itself to push past the higher ranked teams.
There are only three more days until the Wolverines head
to Albany. In each of those remaining days, they can look up
at that 1998 National Championship banner during practice
Langfeld, who as a freshman scored the overtime goal to
claim the national championship, knows exactly what his
squad has to do in order to win this weekend.
"We have to understand what we could have done and
know what we should do," Langfeld said. "We don't want to
be looking too far back or too far ahead. We need to worry
about where we are right now."
DeWildt stars for Wolverines in Tallahassee
By David Mosse
Daily Sports Writer
This weekend, while most students
were forced to deal with the frigid
temperatures in Ann Arbor, eight
lucky souls endured a far different
The field events specialist for the
Michigan men's track and field team
traveled to Tallahassee to take part in
the Florida State Invitational.
Sprinter Derrick Applewhite also
made the trip and actually posted one
of Michigan's two individual victo-
Applewhite captured the 400-
meter hurdles with a time of 52.88.
The other first-place finish came
courtesy of Charles DeWildt, who
won the pole vault by clearing a
height of 17' 1".
DeWildt's partner in crime, Brent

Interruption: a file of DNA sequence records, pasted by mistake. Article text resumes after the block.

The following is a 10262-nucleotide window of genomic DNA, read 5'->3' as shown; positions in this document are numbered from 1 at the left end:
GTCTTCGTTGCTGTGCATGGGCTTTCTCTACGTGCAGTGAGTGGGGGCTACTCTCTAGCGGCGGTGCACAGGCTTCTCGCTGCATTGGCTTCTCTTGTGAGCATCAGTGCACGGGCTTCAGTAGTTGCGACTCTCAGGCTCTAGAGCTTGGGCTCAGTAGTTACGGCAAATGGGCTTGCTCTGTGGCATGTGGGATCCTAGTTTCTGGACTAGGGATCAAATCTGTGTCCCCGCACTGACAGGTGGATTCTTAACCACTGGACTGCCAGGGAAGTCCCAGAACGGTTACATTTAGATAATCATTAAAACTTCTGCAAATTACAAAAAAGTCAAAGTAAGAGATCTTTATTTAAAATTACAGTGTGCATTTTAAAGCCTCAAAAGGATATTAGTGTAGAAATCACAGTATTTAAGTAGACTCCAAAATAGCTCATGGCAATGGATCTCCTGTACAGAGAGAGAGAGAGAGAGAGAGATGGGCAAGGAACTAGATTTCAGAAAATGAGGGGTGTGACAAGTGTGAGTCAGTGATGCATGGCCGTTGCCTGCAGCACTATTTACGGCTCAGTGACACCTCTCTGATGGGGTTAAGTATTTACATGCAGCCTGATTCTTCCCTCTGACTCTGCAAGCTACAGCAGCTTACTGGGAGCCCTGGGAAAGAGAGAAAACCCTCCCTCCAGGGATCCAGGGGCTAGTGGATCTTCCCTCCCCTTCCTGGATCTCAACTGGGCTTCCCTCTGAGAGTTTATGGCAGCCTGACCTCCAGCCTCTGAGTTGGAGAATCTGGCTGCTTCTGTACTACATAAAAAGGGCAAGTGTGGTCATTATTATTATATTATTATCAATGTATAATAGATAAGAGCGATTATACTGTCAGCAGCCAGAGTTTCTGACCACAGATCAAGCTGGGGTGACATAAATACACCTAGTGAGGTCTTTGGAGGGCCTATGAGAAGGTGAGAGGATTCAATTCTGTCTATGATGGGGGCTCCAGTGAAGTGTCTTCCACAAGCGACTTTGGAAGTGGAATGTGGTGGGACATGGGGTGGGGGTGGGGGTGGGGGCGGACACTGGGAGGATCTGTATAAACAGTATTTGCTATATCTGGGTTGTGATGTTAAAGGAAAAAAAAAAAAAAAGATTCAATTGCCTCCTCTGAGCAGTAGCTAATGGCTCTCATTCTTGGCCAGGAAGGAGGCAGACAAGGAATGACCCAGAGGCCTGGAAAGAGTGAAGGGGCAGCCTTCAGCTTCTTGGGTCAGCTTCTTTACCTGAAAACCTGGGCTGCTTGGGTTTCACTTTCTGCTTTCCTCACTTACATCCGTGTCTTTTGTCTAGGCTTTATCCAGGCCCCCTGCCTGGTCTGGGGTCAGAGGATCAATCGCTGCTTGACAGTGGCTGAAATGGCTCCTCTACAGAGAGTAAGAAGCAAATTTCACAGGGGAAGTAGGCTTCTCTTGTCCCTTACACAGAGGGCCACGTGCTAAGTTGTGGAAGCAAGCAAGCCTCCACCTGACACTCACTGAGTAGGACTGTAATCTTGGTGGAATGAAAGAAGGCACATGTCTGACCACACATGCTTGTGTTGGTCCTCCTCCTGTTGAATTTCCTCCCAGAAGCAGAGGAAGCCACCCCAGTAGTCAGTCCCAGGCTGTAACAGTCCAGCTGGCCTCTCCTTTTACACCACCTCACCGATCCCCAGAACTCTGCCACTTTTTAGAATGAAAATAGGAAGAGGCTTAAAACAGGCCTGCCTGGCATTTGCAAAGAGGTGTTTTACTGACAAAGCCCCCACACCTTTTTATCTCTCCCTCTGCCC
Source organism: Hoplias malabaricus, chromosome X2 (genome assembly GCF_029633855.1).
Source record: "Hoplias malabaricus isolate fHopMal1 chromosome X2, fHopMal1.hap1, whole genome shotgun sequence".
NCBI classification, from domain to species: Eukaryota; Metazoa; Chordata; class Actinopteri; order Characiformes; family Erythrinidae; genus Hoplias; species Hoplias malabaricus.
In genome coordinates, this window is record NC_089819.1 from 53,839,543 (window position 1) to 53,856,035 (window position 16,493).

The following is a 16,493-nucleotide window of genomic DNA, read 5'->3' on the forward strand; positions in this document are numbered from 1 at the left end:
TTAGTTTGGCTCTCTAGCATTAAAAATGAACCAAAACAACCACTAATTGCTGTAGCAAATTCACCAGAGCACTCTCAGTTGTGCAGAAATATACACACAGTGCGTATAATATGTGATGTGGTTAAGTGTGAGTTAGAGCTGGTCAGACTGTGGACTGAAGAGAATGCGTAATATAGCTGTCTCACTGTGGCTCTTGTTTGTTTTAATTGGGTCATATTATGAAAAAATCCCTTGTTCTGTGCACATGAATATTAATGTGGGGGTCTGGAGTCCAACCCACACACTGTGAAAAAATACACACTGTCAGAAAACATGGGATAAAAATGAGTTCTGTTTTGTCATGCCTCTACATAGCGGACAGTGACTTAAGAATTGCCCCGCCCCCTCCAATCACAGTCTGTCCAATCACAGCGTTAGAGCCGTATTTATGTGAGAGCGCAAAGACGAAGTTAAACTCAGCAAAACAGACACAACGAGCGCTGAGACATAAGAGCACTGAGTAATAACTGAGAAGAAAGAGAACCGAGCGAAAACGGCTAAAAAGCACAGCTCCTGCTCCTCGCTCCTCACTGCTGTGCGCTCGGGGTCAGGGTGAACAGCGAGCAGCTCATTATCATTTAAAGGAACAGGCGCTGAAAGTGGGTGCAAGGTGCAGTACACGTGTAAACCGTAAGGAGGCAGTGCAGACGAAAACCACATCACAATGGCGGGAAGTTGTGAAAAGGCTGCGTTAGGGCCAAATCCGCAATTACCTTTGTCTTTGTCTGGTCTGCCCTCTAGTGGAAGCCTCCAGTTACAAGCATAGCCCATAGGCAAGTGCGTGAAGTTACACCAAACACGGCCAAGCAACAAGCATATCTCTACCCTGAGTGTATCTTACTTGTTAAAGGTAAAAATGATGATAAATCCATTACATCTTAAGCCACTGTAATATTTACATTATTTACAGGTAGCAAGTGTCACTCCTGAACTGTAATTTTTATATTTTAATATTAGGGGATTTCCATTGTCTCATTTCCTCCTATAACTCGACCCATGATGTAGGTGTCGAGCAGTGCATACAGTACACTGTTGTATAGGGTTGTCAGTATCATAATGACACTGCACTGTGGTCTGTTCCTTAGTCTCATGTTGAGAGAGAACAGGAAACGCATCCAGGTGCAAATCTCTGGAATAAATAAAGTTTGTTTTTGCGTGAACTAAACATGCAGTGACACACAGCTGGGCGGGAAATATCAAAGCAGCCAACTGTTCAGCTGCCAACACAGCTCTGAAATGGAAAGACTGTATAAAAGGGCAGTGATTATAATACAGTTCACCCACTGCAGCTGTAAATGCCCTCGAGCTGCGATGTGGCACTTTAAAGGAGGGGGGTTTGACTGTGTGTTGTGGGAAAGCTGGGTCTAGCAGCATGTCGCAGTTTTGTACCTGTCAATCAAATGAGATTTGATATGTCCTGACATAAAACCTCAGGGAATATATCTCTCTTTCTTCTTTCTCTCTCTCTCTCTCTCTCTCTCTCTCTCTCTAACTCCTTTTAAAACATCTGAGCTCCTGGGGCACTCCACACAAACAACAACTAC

Scheffer, was not as fortunate.
Scheffer had a disappointing
weekend failing to clear any heights.
"It was very windy during both
days," field events coach Rick
"I think that hurt both Brent and
Thrower Patrick Johansson had a
solid meet, placing second in the
hammer and sixth in the discus.
Johansson's hammer throw trav-
eled an impressive 477 feet.
Other notable performances
included Andy Derr's third-place fin-
ish in the javelin and Nick Rogers'
placing fifth in the discus.
Ryan Stevenson finished a disap-
pointing seventh overall in the
decathlon but did finish second in
the 400-meter run. The results of the
weekend satisfied Deligny.
"It is only two weeks after confer-
ence," Deligny said.
"This is a time to rebuild and
"I am pleased with most of the
performers. Considering the time of
year, I wasn't expecting too much."
Unfortunately, this past week was
not without bad news for the team,
which suffered a notable absence in
Triple Jump specialist Oded Padan
reaggravated an injury that had side-
lined him for the majority of the
indoor season. Padan could be lo t
for the entire outdoor campaign. V
"Right now he is in the recuperat-
ing stage," Deligny said.
"I am hoping he can resume run-
ning in four weeks, but we aren't
really sure if that's possible."
Padan's injury is a devastating
blow to the squad because after miss-
ing much of the indoor season.
He figured to be one of the fresh-
est competitors on the team. 0.
Michigan will have little time to
lament the setbacks as it travels
across the country next week to take
part in the Stanford Invitational in
The Michigan sprinters and run-.
ners will reunite with the field events
for the first major competition of the